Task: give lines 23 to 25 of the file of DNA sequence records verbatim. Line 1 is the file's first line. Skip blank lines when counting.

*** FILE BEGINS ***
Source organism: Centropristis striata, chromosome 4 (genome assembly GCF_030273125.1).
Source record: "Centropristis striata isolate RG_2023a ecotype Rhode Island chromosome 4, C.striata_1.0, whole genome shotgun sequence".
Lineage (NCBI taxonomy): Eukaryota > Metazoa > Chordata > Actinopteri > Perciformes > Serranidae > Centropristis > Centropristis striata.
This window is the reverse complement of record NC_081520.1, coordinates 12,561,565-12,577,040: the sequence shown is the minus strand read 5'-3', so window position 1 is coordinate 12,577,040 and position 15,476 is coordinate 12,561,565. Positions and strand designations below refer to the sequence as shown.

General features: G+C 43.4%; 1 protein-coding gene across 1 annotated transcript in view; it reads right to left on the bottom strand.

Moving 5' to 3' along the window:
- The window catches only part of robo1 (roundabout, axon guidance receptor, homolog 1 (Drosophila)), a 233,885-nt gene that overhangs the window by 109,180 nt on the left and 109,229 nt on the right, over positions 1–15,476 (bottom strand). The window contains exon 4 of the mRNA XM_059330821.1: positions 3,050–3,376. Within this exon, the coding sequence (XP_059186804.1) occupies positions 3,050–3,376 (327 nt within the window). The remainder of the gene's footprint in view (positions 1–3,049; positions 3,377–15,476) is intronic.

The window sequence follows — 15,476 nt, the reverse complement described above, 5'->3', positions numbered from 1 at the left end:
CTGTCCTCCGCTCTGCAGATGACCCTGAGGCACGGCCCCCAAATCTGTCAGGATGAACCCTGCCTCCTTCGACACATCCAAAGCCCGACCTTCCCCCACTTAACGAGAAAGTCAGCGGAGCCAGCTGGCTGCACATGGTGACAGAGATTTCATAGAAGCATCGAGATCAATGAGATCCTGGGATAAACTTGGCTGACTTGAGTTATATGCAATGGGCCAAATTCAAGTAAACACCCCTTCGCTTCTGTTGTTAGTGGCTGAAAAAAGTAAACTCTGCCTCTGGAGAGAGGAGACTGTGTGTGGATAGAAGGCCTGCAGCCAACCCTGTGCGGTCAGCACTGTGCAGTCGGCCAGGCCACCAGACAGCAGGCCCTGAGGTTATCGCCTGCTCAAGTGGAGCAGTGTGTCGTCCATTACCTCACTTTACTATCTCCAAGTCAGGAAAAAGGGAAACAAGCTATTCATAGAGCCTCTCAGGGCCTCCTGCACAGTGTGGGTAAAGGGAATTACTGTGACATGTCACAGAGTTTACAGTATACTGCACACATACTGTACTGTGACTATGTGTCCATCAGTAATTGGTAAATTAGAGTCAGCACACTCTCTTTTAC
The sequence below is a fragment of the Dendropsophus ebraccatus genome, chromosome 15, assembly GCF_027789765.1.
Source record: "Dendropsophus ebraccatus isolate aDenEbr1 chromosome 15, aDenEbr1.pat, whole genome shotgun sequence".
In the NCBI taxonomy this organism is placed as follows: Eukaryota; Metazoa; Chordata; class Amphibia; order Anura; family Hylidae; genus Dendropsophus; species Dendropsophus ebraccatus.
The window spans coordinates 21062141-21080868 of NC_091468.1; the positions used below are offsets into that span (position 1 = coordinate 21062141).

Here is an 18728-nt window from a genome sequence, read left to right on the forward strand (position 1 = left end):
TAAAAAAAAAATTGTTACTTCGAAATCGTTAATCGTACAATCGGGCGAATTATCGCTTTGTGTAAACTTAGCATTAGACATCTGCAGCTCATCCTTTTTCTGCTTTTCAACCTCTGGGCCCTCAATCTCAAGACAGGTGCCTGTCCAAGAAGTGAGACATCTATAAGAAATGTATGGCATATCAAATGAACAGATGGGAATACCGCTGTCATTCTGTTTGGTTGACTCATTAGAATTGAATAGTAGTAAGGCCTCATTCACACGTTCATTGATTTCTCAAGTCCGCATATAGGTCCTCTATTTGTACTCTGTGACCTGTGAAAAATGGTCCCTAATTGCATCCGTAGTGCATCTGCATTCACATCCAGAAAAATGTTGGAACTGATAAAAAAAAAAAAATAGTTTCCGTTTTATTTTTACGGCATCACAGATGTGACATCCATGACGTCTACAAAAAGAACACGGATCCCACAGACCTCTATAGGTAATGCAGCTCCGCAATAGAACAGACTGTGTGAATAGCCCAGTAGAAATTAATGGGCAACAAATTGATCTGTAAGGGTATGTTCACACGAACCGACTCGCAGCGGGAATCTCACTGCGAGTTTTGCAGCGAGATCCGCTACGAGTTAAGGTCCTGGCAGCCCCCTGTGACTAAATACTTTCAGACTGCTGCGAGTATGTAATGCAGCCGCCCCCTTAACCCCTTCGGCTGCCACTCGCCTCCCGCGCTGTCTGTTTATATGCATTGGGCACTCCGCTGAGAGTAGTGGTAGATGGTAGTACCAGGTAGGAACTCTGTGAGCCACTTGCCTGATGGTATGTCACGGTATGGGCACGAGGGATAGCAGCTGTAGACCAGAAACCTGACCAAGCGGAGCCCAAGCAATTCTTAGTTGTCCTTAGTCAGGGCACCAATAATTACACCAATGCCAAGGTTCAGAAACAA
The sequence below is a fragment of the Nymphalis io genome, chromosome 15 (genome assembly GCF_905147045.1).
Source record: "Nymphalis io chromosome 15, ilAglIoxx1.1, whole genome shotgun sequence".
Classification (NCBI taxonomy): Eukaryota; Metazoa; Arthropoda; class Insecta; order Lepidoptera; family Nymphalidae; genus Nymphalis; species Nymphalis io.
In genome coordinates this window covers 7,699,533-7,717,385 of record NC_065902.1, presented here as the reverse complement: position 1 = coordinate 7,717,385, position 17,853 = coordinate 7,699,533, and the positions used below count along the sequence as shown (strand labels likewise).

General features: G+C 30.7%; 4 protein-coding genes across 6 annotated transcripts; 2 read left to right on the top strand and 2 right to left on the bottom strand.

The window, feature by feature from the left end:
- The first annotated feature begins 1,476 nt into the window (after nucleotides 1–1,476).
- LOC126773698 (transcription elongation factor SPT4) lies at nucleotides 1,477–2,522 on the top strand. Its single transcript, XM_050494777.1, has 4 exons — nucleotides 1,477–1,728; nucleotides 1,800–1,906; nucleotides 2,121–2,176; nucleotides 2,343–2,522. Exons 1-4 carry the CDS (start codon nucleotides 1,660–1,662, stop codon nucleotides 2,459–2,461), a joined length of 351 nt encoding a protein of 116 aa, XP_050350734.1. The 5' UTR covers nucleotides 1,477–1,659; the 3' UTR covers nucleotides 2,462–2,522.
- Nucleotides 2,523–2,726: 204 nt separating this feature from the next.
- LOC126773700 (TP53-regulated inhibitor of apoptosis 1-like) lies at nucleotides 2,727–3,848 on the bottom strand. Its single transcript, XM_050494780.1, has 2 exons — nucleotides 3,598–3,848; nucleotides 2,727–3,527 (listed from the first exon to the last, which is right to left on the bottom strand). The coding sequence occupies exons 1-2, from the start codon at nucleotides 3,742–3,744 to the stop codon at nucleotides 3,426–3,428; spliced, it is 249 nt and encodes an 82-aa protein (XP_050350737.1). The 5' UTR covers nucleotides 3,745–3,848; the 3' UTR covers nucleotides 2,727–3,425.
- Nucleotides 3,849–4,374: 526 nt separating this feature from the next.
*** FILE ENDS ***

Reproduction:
- LOC126773698 (transcription elongation factor SPT4) lies at nucleotides 1,477–2,522 on the top strand. Its single transcript, XM_050494777.1, has 4 exons — nucleotides 1,477–1,728; nucleotides 1,800–1,906; nucleotides 2,121–2,176; nucleotides 2,343–2,522. Exons 1-4 carry the CDS (start codon nucleotides 1,660–1,662, stop codon nucleotides 2,459–2,461), a joined length of 351 nt encoding a protein of 116 aa, XP_050350734.1. The 5' UTR covers nucleotides 1,477–1,659; the 3' UTR covers nucleotides 2,462–2,522.
- Nucleotides 2,523–2,726: 204 nt separating this feature from the next.
- LOC126773700 (TP53-regulated inhibitor of apoptosis 1-like) lies at nucleotides 2,727–3,848 on the bottom strand. Its single transcript, XM_050494780.1, has 2 exons — nucleotides 3,598–3,848; nucleotides 2,727–3,527 (listed from the first exon to the last, which is right to left on the bottom strand). The coding sequence occupies exons 1-2, from the start codon at nucleotides 3,742–3,744 to the stop codon at nucleotides 3,426–3,428; spliced, it is 249 nt and encodes an 82-aa protein (XP_050350737.1). The 5' UTR covers nucleotides 3,745–3,848; the 3' UTR covers nucleotides 2,727–3,425.